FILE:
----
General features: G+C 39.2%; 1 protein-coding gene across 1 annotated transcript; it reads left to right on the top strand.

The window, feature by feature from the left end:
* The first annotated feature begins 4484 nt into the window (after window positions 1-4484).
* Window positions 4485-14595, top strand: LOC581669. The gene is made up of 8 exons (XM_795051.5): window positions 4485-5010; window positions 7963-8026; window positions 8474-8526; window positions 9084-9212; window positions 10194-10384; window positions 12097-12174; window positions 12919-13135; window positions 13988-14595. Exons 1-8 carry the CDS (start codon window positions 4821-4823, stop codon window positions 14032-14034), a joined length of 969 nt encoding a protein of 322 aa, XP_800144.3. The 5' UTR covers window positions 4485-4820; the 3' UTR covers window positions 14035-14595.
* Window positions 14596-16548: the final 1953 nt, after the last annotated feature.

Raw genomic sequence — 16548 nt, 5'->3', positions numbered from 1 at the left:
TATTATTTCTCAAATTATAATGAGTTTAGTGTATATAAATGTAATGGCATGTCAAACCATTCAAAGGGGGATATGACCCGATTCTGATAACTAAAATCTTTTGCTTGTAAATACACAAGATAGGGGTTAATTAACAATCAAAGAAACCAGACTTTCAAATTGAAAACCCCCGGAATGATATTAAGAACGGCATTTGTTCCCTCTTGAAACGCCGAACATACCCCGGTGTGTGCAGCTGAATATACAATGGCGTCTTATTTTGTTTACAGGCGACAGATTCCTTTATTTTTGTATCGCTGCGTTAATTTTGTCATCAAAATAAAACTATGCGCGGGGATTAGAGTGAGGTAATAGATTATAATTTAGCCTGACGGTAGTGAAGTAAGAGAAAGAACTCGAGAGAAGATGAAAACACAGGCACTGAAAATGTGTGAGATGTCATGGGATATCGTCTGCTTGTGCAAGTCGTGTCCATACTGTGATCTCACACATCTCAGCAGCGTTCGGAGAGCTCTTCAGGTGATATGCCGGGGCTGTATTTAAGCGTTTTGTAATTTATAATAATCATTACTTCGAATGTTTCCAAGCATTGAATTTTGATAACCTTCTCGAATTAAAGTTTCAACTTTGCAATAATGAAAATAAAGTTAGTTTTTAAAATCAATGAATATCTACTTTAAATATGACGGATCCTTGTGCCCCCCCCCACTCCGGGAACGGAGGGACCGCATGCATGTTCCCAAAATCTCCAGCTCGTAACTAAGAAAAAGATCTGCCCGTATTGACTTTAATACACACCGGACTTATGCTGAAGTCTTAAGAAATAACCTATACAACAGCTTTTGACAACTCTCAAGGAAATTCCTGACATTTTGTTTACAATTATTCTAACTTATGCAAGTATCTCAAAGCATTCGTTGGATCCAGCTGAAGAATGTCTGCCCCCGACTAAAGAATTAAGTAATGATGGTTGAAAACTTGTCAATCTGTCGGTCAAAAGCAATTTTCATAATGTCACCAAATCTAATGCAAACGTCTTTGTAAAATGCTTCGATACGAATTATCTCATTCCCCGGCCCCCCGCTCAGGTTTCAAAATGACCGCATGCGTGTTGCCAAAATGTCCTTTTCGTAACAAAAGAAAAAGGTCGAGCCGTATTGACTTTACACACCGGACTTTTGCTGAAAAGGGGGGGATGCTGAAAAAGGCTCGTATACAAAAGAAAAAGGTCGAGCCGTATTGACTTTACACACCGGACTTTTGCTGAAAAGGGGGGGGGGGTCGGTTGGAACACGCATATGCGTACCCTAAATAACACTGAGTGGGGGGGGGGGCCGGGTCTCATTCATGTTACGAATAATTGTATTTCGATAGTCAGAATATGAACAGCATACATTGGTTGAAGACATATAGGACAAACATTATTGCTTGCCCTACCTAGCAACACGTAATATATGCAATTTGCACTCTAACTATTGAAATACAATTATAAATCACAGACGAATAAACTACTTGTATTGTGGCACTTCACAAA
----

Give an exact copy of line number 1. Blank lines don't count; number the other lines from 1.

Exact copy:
General features: G+C 39.2%; 1 protein-coding gene across 1 annotated transcript; it reads left to right on the top strand.